Holiday Spending Expected to Hit Record High This Season

Holiday Spending Expected to Hit Record High This Season

Increases in household income may be the main cause for a record-shattering increase in spending
woman holding a stack of holiday gifts

As spending behaviors continue to shift in the wake of the pandemic, holiday shopping is expected to be on the rise. In fact, consumers could break holiday spending records this year.

An October forecast from the National Retail Federation (NRF), a major retail trade association, predicts the " highest holiday retail sales on record." This increase will likely be due to a combination of increasing incomes, record-high household wealth and weather patterns that are historically tied to an increase in retail spending.

Holiday spending may increase by more than 10% from 2020

While holiday sales generally increase year-over-year, the NRF forecast predicts a record-breaking increase from 2020 to 2021. Here's what the predictions say:

  • Holiday sales are expected to increase by 8.5% to 10.5% from $777.3 billion in 2020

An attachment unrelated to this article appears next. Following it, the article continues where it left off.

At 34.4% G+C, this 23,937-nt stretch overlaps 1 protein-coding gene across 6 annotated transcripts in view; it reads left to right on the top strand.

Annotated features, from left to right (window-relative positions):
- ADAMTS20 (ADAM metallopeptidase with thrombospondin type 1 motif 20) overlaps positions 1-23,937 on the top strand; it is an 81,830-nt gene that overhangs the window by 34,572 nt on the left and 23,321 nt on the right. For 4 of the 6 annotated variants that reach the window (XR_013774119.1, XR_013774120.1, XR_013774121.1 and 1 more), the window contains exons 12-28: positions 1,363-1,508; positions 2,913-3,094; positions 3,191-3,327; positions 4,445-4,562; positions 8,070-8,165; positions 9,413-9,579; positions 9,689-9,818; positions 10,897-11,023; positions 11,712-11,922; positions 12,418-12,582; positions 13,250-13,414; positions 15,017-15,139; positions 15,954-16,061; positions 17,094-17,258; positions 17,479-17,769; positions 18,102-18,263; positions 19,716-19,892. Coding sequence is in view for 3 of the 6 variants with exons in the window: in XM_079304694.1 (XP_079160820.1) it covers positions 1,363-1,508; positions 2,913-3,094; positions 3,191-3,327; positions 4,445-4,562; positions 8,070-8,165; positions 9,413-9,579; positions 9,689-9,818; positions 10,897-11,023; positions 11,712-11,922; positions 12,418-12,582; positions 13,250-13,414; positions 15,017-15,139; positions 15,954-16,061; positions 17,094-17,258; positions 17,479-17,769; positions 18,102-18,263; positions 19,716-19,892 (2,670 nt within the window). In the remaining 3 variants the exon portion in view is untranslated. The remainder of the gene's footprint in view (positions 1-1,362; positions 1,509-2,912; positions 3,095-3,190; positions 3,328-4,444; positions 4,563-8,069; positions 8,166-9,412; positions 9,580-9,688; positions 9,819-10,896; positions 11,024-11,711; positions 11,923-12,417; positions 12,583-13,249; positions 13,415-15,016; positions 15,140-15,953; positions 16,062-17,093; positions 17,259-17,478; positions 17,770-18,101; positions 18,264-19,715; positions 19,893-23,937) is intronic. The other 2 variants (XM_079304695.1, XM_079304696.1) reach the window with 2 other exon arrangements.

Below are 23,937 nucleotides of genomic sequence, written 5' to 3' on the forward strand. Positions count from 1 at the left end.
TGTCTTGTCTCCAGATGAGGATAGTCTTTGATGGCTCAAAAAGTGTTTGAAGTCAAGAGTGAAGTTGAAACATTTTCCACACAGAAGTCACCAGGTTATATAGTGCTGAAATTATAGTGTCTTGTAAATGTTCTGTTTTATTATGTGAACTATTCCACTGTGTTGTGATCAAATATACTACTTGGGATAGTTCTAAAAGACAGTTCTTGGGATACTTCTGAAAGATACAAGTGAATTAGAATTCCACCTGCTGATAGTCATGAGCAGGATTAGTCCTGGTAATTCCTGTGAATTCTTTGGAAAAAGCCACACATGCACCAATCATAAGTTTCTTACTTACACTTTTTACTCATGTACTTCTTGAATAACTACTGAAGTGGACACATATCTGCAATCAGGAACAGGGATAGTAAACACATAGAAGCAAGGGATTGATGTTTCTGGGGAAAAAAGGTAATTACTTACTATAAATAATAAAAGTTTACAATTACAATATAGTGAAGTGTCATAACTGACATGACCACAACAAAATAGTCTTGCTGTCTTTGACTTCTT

• Total sales for 2021 are expected to reach between $843.4 billion and $859 billion
  • Online and other non-store sales could increase up to 15%, totaling as much as $226.2 billion
  • The previous record for the largest increase was 8.2%, between 2019 and 2020

Meanwhile, in another NRF survey, consumers provided contradictory information. Survey participants said they planned to spend $997.73 on gifts and holiday items this year, on par with their 2020 shopping plans ($997.79). (Note that the NRF’s findings don’t include spending before November or spending at automobile dealerships, gas stations and restaurants.)

COVID-19 could alter the forecast

Online holiday shopping grew significantly in 2020 and is expected to remain high this year. However, the NRF predicts that in the 2021 holiday season, consumers will likely make a slight shift back to in-person shopping. Like the trade group’s other predictions, this one assumes there isn’t, nor will there be, a surge in COVID-19 or variant infections.

The NRF defines the holidays as the months of November and December; however, a large number of consumers said they’d begin shopping earlier this year, possibly due to concerns over the supply chain. Between early shopping and supply chain issues, retailers may begin running out of inventory before the holiday season ends.

Methodology: The NRF's holiday forecast is based on economic modeling that considers a variety of indicators including employment, wages, consumer confidence, disposable income, consumer credit, previous retail sales and weather. Its consumer holiday spending survey had 7,921 participants and was conducted between Oct. 1 and Oct. 10, 2021.

The NRF defines the holiday season as Nov. 1 through Dec. 31.